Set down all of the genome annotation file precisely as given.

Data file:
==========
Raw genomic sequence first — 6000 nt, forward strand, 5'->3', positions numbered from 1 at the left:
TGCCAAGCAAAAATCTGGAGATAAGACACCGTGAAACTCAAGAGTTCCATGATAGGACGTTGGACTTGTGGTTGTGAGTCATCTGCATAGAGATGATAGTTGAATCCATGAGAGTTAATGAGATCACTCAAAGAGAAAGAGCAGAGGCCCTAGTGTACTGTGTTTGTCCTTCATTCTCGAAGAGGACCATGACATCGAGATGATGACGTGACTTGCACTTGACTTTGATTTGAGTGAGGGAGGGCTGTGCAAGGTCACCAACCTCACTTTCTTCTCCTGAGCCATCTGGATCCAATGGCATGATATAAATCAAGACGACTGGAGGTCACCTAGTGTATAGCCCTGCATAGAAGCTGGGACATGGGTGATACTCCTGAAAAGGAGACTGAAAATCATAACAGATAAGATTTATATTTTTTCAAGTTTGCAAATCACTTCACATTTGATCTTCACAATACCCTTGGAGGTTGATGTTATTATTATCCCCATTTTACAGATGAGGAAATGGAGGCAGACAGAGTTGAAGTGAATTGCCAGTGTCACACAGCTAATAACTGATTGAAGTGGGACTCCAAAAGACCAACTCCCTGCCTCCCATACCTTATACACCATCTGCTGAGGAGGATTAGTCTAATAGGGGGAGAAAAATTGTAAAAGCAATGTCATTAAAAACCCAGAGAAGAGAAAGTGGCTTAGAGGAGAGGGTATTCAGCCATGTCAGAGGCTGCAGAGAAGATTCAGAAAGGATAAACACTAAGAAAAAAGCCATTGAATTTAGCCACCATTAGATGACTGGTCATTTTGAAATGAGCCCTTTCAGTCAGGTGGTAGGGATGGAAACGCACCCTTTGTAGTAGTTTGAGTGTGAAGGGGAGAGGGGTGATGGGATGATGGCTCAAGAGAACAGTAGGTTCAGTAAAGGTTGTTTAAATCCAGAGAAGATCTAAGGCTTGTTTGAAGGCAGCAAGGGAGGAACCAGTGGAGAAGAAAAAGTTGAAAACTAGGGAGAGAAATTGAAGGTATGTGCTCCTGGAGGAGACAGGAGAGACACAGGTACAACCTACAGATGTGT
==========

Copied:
Raw genomic sequence first — 6000 nt, forward strand, 5'->3', positions numbered from 1 at the left:
TGCCAAGCAAAAATCTGGAGATAAGACACCGTGAAACTCAAGAGTTCCATGATAGGACGTTGGACTTGTGGTTGTGAGTCATCTGCATAGAGATGATAGTTGAATCCATGAGAGTTAATGAGATCACTCAAAGAGAAAGAGCAGAGGCCCTAGTGTACTGTGTTTGTCCTTCATTCTCGAAGAGGACCATGACATCGAGATGATGACGTGACTTGCACTTGACTTTGATTTGAGTGAGGGAGGGCTGTGCAAGGTCACCAACCTCACTTTCTTCTCCTGAGCCATCTGGATCCAATGGCATGATATAAATCAAGACGACTGGAGGTCACCTAGTGTATAGCCCTGCATAGAAGCTGGGACATGGGTGATACTCCTGAAAAGGAGACTGAAAATCATAACAGATAAGATTTATATTTTTTCAAGTTTGCAAATCACTTCACATTTGATCTTCACAATACCCTTGGAGGTTGATGTTATTATTATCCCCATTTTACAGATGAGGAAATGGAGGCAGACAGAGTTGAAGTGAATTGCCAGTGTCACACAGCTAATAACTGATTGAAGTGGGACTCCAAAAGACCAACTCCCTGCCTCCCATACCTTATACACCATCTGCTGAGGAGGATTAGTCTAATAGGGGGAGAAAAATTGTAAAAGCAATGTCATTAAAAACCCAGAGAAGAGAAAGTGGCTTAGAGGAGAGGGTATTCAGCCATGTCAGAGGCTGCAGAGAAGATTCAGAAAGGATAAACACTAAGAAAAAAGCCATTGAATTTAGCCACCATTAGATGACTGGTCATTTTGAAATGAGCCCTTTCAGTCAGGTGGTAGGGATGGAAACGCACCCTTTGTAGTAGTTTGAGTGTGAAGGGGAGAGGGGTGATGGGATGATGGCTCAAGAGAACAGTAGGTTCAGTAAAGGTTGTTTAAATCCAGAGAAGATCTAAGGCTTGTTTGAAGGCAGCAAGGGAGGAACCAGTGGAGAAGAAAAAGTTGAAAACTAGGGAGAGAAATTGAAGGTATGTGCTCCTGGAGGAGACAGGAGAGACACAGGTACAACCTACAGATGTGT